How not to get sick this Valentine’s Day
Unfortunately, much more than love is in the air on Valentine’s Day. If your date is sick on Valentine’s Day, better to stay away and celebrate on another day, than risk any of these illnesses:
Colds and flu
Mid-winter is prime-time for transmission of cold and flu viruses, which are peaking in prevalence around the country. Viruses are spread by contact and respiratory particles, and are easily contagious from an infected person through kissing, hugging, holding hands or even inhabiting the same space. Respiratory symptoms typically include some combination of nasal congestion, sore throat, cough and possibly fever or body aches. Influenza is a particularly miserable virus, and will likely make you more ill than you’ve ever been as an adult, with a high fever, dry painful cough, and aching all over. If you haven’t gotten a flu shot yet, it’s still not too late. Tamiflu is a flu-specific , antiviral drug that if taken when flu symptoms start, can make symptoms less severe and shorten the duration of the illness.
Streptococcus is a bacterial throat infection that typically causes a painful throat, swollen lymph nodes (glands) and a fever, and can be passed from one person to another by kissing. Strep is not generally accompanied by congestion or cough. If your honey has a sore throat and fever, you may want to get them to the doctor for a rapid strep test — that will indicate whether antibiotics are required to treat the bacterial infection, or if the sore throat is caused by a cold virus, which is much more common.
There are any number of gastrointestinal viruses that may be transmitted from person to person and may result in a fever, chills, nausea, vomiting and diarrhea. Although not actually an influenza virus, this illness is often called a stomach flu or 24-hour bug, as the symptoms often resolve in a short period of time. This type of gastroenteritis is common in winter months. One cause of belly bugs is norovirus, which is sometimes in the press when an entire cruise ship becomes infected — it’s very contagious, especially in groups of people in close quarters (i.e. you and your Valentine!).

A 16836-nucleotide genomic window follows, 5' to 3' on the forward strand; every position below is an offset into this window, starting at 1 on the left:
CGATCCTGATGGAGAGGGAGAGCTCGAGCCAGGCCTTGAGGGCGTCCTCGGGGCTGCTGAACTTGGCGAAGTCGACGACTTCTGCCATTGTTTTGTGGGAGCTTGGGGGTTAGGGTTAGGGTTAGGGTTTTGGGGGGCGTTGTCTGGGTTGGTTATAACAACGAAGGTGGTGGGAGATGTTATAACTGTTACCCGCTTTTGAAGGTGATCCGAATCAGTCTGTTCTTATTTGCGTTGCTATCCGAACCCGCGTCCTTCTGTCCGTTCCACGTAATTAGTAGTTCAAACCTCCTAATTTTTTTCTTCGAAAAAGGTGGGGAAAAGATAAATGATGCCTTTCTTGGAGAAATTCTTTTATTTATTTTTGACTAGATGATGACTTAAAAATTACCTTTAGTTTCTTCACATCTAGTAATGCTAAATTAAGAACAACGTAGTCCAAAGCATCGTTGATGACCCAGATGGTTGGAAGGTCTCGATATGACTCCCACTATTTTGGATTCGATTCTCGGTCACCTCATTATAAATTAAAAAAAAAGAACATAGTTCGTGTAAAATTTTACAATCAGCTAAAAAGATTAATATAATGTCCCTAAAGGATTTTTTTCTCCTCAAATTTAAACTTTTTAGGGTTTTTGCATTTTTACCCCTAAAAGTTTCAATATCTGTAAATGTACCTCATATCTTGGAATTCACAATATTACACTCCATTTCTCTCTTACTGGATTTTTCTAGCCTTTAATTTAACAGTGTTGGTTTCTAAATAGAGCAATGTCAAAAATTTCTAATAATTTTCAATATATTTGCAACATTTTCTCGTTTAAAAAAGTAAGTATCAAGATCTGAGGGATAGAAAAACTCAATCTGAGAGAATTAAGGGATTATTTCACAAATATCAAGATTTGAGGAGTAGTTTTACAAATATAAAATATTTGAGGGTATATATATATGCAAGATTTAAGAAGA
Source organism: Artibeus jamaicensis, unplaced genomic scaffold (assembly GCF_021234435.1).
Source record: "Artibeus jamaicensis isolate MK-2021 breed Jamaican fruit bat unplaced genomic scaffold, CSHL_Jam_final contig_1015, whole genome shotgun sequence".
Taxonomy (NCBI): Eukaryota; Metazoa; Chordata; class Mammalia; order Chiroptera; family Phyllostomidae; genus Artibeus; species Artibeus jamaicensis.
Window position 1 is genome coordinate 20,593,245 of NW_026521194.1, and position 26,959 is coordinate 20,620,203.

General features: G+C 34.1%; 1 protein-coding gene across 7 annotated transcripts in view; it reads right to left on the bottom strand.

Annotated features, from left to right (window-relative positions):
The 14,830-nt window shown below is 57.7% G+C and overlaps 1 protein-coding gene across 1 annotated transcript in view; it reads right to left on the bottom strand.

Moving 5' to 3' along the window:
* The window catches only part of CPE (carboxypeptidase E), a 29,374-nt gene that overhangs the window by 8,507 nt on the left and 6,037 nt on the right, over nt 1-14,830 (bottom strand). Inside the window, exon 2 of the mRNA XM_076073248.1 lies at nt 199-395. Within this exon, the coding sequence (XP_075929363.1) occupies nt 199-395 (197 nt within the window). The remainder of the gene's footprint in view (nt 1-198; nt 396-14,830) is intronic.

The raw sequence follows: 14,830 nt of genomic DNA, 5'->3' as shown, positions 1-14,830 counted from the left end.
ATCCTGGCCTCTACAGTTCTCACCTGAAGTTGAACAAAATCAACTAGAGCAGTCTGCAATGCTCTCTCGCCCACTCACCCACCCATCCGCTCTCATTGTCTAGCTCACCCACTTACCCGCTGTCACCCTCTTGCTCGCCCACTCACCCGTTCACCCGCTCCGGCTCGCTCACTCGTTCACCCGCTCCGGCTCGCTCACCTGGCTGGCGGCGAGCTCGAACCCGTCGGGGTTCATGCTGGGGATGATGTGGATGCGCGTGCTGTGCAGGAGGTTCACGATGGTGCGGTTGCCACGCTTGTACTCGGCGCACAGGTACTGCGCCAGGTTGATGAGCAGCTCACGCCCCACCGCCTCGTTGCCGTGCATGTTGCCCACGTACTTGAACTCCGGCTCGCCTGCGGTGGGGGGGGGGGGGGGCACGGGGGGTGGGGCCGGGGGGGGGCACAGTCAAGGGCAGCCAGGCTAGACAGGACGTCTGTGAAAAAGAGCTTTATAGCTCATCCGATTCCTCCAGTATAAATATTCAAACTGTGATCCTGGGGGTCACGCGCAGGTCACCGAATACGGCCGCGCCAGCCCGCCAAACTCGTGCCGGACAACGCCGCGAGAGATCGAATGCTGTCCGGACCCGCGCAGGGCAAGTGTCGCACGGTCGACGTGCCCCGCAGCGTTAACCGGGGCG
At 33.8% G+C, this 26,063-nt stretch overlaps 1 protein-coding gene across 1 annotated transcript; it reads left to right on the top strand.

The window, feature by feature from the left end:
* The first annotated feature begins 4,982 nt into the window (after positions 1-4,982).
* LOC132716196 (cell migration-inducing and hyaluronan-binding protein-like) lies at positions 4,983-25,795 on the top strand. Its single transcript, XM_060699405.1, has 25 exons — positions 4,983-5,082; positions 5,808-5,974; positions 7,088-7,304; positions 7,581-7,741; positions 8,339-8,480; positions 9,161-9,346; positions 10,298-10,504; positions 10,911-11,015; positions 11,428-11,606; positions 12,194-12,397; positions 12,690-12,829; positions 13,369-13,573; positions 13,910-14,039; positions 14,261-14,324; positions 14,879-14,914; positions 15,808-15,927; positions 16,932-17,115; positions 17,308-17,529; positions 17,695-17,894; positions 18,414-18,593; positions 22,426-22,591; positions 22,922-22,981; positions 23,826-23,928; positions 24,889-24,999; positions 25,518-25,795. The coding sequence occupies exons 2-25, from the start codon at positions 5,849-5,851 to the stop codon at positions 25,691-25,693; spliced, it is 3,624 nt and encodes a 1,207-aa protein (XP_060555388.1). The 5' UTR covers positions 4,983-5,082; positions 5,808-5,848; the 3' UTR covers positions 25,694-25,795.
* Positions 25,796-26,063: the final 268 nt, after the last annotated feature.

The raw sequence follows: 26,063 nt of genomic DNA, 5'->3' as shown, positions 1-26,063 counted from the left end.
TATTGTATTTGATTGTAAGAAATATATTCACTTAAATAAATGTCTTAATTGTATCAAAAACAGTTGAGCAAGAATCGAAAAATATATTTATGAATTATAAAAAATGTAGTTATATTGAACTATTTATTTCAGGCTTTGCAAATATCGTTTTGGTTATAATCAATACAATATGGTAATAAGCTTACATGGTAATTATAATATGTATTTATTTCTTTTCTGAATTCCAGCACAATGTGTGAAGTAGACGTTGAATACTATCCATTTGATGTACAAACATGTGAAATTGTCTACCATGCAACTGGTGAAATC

Sometimes referred to as the kissing disease, mono is easily transmitted by smooching. It’s caused by yet another virus, Epstein-Barr, that causes, fever, swollen glands, malaise and fatigue, sometimes lasting for two to three weeks. Mono is usually self-limited, requiring only supportive care, and can be diagnosed by a simple blood test.
There are two viruses that cause the infection: HSV-1 and HSV-2. HSV-2 has been the predominant source of genital herpes, while HSV-1 causes oral cold sores and canker sores of the lips and mouth. But with changing intimacy practices, both viruses commonly cause genital herpes. Sex and oral sex can spread HSV-1 and HSV-2, as can kissing or even sharing a drinking glass with someone who has active cold sores, so be careful.
If keeping your distance doesn’t make your heart grow fonder, then wash your hands frequently, wipe down all surfaces with a household disinfectant, sleep in separate beds, and blow kisses from across the room.